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Funded Research

FW-HTF-P Understanding Gig Work and its Effects on Wellbeing over the Life Course in the United States: A Machine Learning Approach

This project aims to contribute to a better understanding of the nature of gig work and how it affects the lives of workers. The project will contribute to Harnessing the Data Revolution by using machine learning methods to identify main and secondary employment in gig work generally and electronic-platform-mediated gig work in particular. The gig economy is of particular interest as new technologies facilitate such work more efficiently than ever before and are likely to only increase in the future. In addition, such work arrangements are particularly hard to measure as they may not be primary employment, may not be captured in tax data or administrative records, and may not be accurately reported in standard survey questions on work. The project will employ a convergence of economics- and information-science-based approaches to analyze existing, but not published, survey data. It will identify the relevant content in the existing internal data, explore how to leverage it to improve measurement of gig work, and determine what questions should be posed in future surveys to better understand the changing nature of gig work, gig workers, and gig work technologies. To do this, the project will use natural language processing to leverage narrative responses on industry and occupation as well as employer names in the 1996-2021 Panel Study of Income Dynamics (PSID). Such an effort will enable the production of a longitudinal dataset extending back over 25 years and use the dataset to begin to examine how the nature of gig work has changed with the introduction of electronic platforms and how those changes have affected individuals? wellbeing. The resulting dataset will be made available publicly and on the virtual enclave. The effort will inform the evaluation of the new gig work questions included in the 2021 PSID and aid in the development of new survey questions in ongoing data collection, on the PSID and beyond.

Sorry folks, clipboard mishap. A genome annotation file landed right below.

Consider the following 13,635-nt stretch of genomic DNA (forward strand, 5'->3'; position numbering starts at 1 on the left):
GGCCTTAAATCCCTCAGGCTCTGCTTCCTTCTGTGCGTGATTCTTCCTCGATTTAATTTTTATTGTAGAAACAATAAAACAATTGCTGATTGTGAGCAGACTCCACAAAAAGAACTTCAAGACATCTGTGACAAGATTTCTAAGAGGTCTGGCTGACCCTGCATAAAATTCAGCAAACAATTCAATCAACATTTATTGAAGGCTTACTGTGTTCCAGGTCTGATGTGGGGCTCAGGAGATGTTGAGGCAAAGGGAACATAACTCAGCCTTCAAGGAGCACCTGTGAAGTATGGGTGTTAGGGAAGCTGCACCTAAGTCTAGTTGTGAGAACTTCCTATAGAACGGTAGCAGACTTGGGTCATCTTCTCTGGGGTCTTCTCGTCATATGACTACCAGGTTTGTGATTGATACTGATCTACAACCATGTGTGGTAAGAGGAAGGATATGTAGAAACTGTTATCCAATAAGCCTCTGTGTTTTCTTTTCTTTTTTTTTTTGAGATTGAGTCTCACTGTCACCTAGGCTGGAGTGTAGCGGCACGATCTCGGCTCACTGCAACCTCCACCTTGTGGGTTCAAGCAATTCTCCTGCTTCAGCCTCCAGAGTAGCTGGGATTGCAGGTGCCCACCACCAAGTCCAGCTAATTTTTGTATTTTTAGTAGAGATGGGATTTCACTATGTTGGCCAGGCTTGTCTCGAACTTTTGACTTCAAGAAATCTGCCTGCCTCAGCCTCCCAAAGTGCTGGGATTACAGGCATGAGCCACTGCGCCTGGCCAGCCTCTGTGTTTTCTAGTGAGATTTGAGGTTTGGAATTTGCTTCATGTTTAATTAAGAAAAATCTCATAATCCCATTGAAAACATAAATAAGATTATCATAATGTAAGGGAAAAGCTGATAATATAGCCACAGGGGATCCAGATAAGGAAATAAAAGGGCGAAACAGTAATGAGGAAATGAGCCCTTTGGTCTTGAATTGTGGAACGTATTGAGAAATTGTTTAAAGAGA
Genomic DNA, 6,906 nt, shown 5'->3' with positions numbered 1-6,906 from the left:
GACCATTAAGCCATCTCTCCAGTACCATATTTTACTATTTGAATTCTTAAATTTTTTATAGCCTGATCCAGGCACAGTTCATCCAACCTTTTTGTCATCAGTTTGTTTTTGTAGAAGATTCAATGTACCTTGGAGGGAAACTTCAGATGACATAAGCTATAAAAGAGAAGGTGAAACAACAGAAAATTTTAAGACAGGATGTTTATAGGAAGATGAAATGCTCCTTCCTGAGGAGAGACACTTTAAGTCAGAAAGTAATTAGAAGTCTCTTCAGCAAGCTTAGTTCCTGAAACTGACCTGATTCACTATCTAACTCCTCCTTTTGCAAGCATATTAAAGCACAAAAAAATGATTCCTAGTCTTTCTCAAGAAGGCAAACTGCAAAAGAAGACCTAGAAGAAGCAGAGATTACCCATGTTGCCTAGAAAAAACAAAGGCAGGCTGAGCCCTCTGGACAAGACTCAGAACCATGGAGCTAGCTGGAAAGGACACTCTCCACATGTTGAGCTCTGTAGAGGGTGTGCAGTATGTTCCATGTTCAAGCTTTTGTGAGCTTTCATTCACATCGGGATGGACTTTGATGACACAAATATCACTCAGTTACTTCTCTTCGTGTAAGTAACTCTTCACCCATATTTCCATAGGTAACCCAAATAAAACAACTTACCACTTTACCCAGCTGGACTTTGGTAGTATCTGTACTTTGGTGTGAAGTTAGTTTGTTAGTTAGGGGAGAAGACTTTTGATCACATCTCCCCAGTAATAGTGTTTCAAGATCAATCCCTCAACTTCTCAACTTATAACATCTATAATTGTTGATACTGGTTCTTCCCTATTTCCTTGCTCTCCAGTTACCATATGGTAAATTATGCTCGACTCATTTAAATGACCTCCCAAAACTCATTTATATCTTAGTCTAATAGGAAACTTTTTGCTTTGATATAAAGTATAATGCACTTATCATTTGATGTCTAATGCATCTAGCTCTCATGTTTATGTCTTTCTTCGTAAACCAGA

National Science Foundation

Funding Period:

10/01/2021 to 09/30/2023